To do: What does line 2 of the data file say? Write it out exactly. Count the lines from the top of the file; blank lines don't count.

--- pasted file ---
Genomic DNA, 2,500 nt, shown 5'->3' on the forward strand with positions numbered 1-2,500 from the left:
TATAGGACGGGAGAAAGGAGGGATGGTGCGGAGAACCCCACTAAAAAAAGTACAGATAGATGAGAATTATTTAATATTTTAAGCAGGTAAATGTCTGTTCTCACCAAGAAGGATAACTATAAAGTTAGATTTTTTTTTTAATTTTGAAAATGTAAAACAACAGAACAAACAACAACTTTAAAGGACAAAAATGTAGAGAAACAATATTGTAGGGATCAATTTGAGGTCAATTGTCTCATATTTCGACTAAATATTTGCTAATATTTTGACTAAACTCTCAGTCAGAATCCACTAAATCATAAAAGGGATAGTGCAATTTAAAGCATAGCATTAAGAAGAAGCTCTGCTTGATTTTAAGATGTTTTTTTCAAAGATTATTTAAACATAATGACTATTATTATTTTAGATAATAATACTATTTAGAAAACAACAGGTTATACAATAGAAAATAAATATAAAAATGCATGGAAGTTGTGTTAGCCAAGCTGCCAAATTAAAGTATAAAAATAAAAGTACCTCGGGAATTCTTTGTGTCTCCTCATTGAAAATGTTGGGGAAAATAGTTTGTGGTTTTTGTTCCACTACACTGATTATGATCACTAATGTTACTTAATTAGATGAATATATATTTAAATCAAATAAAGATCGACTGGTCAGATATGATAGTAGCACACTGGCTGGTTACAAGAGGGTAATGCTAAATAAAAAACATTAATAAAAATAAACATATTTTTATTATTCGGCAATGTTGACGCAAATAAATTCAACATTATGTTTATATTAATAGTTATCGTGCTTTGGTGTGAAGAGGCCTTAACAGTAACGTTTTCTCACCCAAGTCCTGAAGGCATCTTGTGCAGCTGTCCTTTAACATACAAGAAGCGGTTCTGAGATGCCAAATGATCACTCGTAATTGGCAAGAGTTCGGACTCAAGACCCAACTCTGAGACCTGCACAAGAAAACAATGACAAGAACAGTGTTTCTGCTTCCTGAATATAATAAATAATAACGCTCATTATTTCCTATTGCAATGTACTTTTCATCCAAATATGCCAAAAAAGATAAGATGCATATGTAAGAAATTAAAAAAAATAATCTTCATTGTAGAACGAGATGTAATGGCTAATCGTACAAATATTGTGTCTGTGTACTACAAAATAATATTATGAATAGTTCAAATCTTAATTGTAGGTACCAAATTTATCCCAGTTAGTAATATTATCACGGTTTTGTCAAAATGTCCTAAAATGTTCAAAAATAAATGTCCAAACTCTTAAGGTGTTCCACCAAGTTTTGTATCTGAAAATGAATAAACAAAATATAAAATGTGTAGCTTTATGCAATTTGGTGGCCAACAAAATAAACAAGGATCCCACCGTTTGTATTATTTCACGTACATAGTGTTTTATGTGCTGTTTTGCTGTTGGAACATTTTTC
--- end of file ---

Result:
TATAGGACGGGAGAAAGGAGGGATGGTGCGGAGAACCCCACTAAAAAAAGTACAGATAGATGAGAATTATTTAATATTTTAAGCAGGTAAATGTCTGTTCTCACCAAGAAGGATAACTATAAAGTTAGATTTTTTTTTTAATTTTGAAAATGTAAAACAACAGAACAAACAACAACTTTAAAGGACAAAAATGTAGAGAAACAATATTGTAGGGATCAATTTGAGGTCAATTGTCTCATATTTCGACTAAATATTTGCTAATATTTTGACTAAACTCTCAGTCAGAATCCACTAAATCATAAAAGGGATAGTGCAATTTAAAGCATAGCATTAAGAAGAAGCTCTGCTTGATTTTAAGATGTTTTTTTCAAAGATTATTTAAACATAATGACTATTATTATTTTAGATAATAATACTATTTAGAAAACAACAGGTTATACAATAGAAAATAAATATAAAAATGCATGGAAGTTGTGTTAGCCAAGCTGCCAAATTAAAGTATAAAAATAAAAGTACCTCGGGAATTCTTTGTGTCTCCTCATTGAAAATGTTGGGGAAAATAGTTTGTGGTTTTTGTTCCACTACACTGATTATGATCACTAATGTTACTTAATTAGATGAATATATATTTAAATCAAATAAAGATCGACTGGTCAGATATGATAGTAGCACACTGGCTGGTTACAAGAGGGTAATGCTAAATAAAAAACATTAATAAAAATAAACATATTTTTATTATTCGGCAATGTTGACGCAAATAAATTCAACATTATGTTTATATTAATAGTTATCGTGCTTTGGTGTGAAGAGGCCTTAACAGTAACGTTTTCTCACCCAAGTCCTGAAGGCATCTTGTGCAGCTGTCCTTTAACATACAAGAAGCGGTTCTGAGATGCCAAATGATCACTCGTAATTGGCAAGAGTTCGGACTCAAGACCCAACTCTGAGACCTGCACAAGAAAACAATGACAAGAACAGTGTTTCTGCTTCCTGAATATAATAAATAATAACGCTCATTATTTCCTATTGCAATGTACTTTTCATCCAAATATGCCAAAAAAGATAAGATGCATATGTAAGAAATTAAAAAAAATAATCTTCATTGTAGAACGAGATGTAATGGCTAATCGTACAAATATTGTGTCTGTGTACTACAAAATAATATTATGAATAGTTCAAATCTTAATTGTAGGTACCAAATTTATCCCAGTTAGTAATATTATCACGGTTTTGTCAAAATGTCCTAAAATGTTCAAAAATAAATGTCCAAACTCTTAAGGTGTTCCACCAAGTTTTGTATCTGAAAATGAATAAACAAAATATAAAATGTGTAGCTTTATGCAATTTGGTGGCCAACAAAATAAACAAGGATCCCACCGTTTGTATTATTTCACGTACATAGTGTTTTATGTGCTGTTTTGCTGTTGGAACATTTTTC